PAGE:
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Chinese compound nouns are one of the interesting parts of the language, which sometimes can be confusing for beginners. One good example is compound nouns, in which the first part is an adjective.

Like,

lǎo​hǔ=tiger, which literally means "old tiger"

xiāng​jiāo=banana, which literally means "fragrant banana"

dà​suàn=garlic, which literally means "big garlic"

My question is, how should one say "an old tiger, a fragrant banana, a big garlic", while these words have adjectives built into them?

Thanks

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  • "a big garlic" isn't really idiomatic English, as garlic usually comes in cloves, but can also refer to the plant. Do you mean a big clove of garlic, or a big garlic plant? Or, both? I think the translation in Chinese would be different for these two cases. – goPlayerJuggler Jun 24 at 22:56
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lǎo​hǔ=tiger (虎), which literally means "old tiger (老虎)".

xiāng​jiāo=banana (蕉), which literally means "fragrant banana (香蕉)".

dà​suàn=garlic (蒜), which literally means "big garlic (大蒜)".

I consider 老虎, 香蕉 and 大蒜 should be categorized as the "descriptive noun", that is a name (noun) assigned to serve a purpose.

老虎 = 虎 Both are noun means "tiger". In it, "老" is not describing the age of the tiger, thus it shouldn't be considered an adjective. For example, a puppy/young tiger is called "小老虎" (in here 小 is an adjective), and an aged tiger is described as "上了年紀的老虎" (in here "上了年紀的" is the adjective).

I am not aware of the exact reason the name was given, but I think "老虎" was referred to the mutually grown tiger that was considered as "猛獸", which was an animal to be afraid of. Thus, it started by the elders using the phrase "老虎來了" to scare the little kids into behaving. Similar to the use of the term "巫婆 (an old female witch)" rather than "巫女 (a female witch)", "老虎" is a much scarier name than "虎", which sometimes depicted as a beautiful, cute animal on paintings and, on decorations such as on child dresses (虎頭鞋, 虎頭帽), symbolized health and strength.

"香蕉" is a type of "蕉" that has many varieties, such as "芭蕉" or "美人蕉". It is correct that it was named due to its fragrant smell. In here, "香" seems an adjective, but I would say it is the necessary addition to distinguish "香蕉" from other varieties of the same biological family (type). So, I consider "香蕉" as a noun.

I don't consider "大" in "大蒜" is an adjective, as it is not concerning the size (big), but, similar to "香蕉", was added to "蒜" to distinguish itself from the varieties of the garlic family, such as "蒜頭", "蒜苗"...etc. So I would consider "大蒜" as a noun.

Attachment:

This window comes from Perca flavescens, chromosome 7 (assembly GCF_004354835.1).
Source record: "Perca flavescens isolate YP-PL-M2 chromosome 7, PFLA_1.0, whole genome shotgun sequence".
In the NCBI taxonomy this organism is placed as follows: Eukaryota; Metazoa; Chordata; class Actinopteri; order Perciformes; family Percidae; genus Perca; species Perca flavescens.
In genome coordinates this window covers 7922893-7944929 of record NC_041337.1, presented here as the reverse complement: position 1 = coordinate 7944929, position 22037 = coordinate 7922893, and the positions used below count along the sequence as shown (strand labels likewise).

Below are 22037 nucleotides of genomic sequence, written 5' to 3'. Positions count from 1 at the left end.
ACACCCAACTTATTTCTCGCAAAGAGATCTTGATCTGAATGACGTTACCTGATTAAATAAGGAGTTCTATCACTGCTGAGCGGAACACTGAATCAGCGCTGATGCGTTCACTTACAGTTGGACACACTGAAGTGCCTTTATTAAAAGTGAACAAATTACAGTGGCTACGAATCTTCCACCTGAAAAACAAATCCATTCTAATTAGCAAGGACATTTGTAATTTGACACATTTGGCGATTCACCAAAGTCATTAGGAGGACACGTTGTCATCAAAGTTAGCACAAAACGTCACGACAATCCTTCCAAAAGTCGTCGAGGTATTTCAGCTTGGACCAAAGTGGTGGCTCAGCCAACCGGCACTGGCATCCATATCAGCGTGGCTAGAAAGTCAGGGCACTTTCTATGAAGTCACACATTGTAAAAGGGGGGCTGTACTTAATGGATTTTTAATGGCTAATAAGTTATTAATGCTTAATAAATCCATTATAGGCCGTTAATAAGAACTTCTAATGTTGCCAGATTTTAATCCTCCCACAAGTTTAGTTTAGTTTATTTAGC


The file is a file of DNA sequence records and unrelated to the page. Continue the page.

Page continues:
There are English examples of the descriptive nouns, such as "green bean", "roast coffee" and "Franch fry"...

Edit On "how to say,

an old tiger: 一頭(隻)"上了年紀的"老虎.

a fragrant banana 一根(隻)"很香的"香蕉.

a big garlic 一顆(粒)"相當大的"大蒜.

Note, words in quotes are adjectives.

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Edit:

how should one say "an old tiger, a fragrant banana, a big garlic",

an old tiger - 一頭年邁的老虎/ 一頭年老的老虎

a fragrant banana - 一根芬芳的香蕉

a big garlic - 一大棵大蒜

for compound word nouns, it sounds more natural to use compound word adjectives instead of single-character adjectives, 一頭老的老虎,一根香的香蕉,一棵大的大蒜 are all grammatical but sounds strange,

老(old)老虎(tiger), 香(fragrant)香蕉(banana), 大(big)大蒜(garlic) are theoretically grammatical, but using the same adjective in the adjective part of a compound word is just confusing, people might mistake it as a reduplicated adjective (e.g. 大大的 蒜; 香香的 蕉)

~

From my answer to this question How would you say "X, the Y" in Chinese?

Domestic animals like dog, cat, horse, cow, pig, goat, chicken, and duck are often described with a single syllable word in Chinese:

狗,猫,马,牛,猪,羊,鸡,鸭

There are few exceptions, For example, a snake is not a domestic animal, but it is still being called with the single syllable word 蛇

For other animals, it is customary to use two syllables words to refer to them.

For example:

Tiger (虎), is always called 老虎

Elephant (象) is always called 大象

Frog (蛙) is always called 青蛙

As for banana and garlic, we call them 香蕉 (banana) and 大蒜(garlic) basically for the same reason

When an adjective and a noun form a compound word, the adjective is still functioning as an adjective, but the compound word itself is a noun

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  • I downvoted as this is not really related to the question. – goPlayerJuggler Jun 24 at 18:12
  • @goPlayerJuggler Edited my answer. Didn't read the question clearly. – Tang Ho Jun 24 at 20:05
  • Now I'm upvoting it as it gives useful info. Also, I hadn't seen 年迈 before. Cheers – goPlayerJuggler Jun 24 at 22:47
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how should one say "an old tiger, a fragrant banana, a big garlic",

an old tiger:一头年老的老虎
a fragrant banana:一根香香的香蕉
a big garlic:一头大大的大蒜

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  • Thanks for your answer. But why are 香 and 大 doubled? Is "一头大大蒜" or "一根香香蕉" incorrect? – Mohammad Talebi Jun 24 at 8:12
  • I think many languages, if not all languages, probably your own language too, double adjectives like this. "a big big dog, a tiny tiny kitten". It's a way of saying "very big, very tiny" – Pedroski Jun 24 at 22:42

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